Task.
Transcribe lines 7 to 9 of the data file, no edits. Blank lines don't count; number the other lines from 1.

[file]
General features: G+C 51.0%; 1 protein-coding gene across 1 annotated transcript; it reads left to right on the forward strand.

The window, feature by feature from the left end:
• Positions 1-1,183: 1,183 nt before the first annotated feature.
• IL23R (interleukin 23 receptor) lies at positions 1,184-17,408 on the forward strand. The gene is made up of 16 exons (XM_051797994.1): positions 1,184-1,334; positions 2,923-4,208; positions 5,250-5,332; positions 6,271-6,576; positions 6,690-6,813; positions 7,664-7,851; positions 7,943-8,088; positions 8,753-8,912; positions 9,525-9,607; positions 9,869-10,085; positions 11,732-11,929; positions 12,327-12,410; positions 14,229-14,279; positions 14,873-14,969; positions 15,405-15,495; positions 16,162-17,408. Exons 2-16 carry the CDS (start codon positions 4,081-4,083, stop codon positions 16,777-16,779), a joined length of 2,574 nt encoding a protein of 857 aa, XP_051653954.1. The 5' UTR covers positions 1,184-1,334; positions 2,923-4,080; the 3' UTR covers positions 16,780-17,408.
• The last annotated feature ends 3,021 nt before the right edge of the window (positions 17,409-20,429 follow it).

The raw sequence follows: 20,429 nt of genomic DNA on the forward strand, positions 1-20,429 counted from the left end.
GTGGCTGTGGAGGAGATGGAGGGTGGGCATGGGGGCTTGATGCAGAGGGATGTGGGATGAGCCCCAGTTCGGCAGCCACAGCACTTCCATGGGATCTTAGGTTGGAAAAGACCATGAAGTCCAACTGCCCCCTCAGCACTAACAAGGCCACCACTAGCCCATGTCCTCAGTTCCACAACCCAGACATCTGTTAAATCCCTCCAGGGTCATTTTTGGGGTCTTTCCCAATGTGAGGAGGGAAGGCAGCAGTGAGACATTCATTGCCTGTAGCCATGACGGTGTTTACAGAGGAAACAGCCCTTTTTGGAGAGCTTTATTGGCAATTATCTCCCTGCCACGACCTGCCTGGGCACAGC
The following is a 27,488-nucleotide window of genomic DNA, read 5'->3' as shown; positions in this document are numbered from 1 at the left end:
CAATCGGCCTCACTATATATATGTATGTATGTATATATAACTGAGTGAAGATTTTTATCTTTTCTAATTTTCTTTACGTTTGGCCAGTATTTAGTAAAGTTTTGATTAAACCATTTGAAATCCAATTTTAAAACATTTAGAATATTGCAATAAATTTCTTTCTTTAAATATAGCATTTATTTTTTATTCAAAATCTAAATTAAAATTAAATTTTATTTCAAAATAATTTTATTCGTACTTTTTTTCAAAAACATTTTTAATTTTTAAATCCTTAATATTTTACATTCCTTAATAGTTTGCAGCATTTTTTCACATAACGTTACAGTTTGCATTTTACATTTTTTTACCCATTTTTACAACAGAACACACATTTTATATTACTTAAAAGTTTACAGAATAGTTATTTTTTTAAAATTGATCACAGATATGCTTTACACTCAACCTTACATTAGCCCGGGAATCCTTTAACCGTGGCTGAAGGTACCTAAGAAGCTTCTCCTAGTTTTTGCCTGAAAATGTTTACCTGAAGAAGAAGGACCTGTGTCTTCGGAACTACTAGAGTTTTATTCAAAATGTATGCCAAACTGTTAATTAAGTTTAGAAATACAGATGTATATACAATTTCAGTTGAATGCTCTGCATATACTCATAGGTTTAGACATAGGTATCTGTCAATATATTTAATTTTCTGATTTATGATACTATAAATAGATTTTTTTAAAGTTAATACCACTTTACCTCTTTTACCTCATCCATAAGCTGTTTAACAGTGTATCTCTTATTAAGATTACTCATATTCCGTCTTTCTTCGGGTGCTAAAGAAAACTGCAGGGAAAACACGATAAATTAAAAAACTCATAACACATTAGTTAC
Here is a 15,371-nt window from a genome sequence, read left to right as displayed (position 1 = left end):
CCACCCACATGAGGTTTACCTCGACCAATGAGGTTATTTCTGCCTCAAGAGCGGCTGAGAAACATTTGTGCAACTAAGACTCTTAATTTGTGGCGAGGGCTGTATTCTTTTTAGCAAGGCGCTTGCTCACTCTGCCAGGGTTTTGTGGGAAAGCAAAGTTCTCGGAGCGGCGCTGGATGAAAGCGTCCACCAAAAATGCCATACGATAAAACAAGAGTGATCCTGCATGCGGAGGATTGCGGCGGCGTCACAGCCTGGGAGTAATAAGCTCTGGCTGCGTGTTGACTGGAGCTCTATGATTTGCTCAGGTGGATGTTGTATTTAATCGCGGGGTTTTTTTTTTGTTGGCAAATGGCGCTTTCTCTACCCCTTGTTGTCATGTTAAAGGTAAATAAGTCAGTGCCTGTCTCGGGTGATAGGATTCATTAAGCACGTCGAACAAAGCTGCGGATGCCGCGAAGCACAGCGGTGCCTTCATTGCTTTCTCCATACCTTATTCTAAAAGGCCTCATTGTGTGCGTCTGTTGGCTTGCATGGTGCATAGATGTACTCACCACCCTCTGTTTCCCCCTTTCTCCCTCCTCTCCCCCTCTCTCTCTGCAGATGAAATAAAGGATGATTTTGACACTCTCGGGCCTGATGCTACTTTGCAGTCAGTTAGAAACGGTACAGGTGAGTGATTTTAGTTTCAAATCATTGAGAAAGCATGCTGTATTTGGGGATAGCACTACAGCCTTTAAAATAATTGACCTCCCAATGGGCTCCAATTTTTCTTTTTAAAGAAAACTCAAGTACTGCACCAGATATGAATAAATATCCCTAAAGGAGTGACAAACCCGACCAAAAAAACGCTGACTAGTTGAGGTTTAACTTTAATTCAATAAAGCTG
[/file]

GTGGCTGTGGAGGAGATGGAGGGTGGGCATGGGGGCTTGATGCAGAGGGATGTGGGATGAGCCCCAGTTCGGCAGCCACAGCACTTCCATGGGATCTTAGGTTGGAAAAGACCATGAAGTCCAACTGCCCCCTCAGCACTAACAAGGCCACCACTAGCCCATGTCCTCAGTTCCACAACCCAGACATCTGTTAAATCCCTCCAGGGTCATTTTTGGGGTCTTTCCCAATGTGAGGAGGGAAGGCAGCAGTGAGACATTCATTGCCTGTAGCCATGACGGTGTTTACAGAGGAAACAGCCCTTTTTGGAGAGCTTTATTGGCAATTATCTCCCTGCCACGACCTGCCTGGGCACAGC
The following is a 27,488-nucleotide window of genomic DNA, read 5'->3' as shown; positions in this document are numbered from 1 at the left end:
CAATCGGCCTCACTATATATATGTATGTATGTATATATAACTGAGTGAAGATTTTTATCTTTTCTAATTTTCTTTACGTTTGGCCAGTATTTAGTAAAGTTTTGATTAAACCATTTGAAATCCAATTTTAAAACATTTAGAATATTGCAATAAATTTCTTTCTTTAAATATAGCATTTATTTTTTATTCAAAATCTAAATTAAAATTAAATTTTATTTCAAAATAATTTTATTCGTACTTTTTTTCAAAAACATTTTTAATTTTTAAATCCTTAATATTTTACATTCCTTAATAGTTTGCAGCATTTTTTCACATAACGTTACAGTTTGCATTTTACATTTTTTTACCCATTTTTACAACAGAACACACATTTTATATTACTTAAAAGTTTACAGAATAGTTATTTTTTTAAAATTGATCACAGATATGCTTTACACTCAACCTTACATTAGCCCGGGAATCCTTTAACCGTGGCTGAAGGTACCTAAGAAGCTTCTCCTAGTTTTTGCCTGAAAATGTTTACCTGAAGAAGAAGGACCTGTGTCTTCGGAACTACTAGAGTTTTATTCAAAATGTATGCCAAACTGTTAATTAAGTTTAGAAATACAGATGTATATACAATTTCAGTTGAATGCTCTGCATATACTCATAGGTTTAGACATAGGTATCTGTCAATATATTTAATTTTCTGATTTATGATACTATAAATAGATTTTTTTAAAGTTAATACCACTTTACCTCTTTTACCTCATCCATAAGCTGTTTAACAGTGTATCTCTTATTAAGATTACTCATATTCCGTCTTTCTTCGGGTGCTAAAGAAAACTGCAGGGAAAACACGATAAATTAAAAAACTCATAACACATTAGTTAC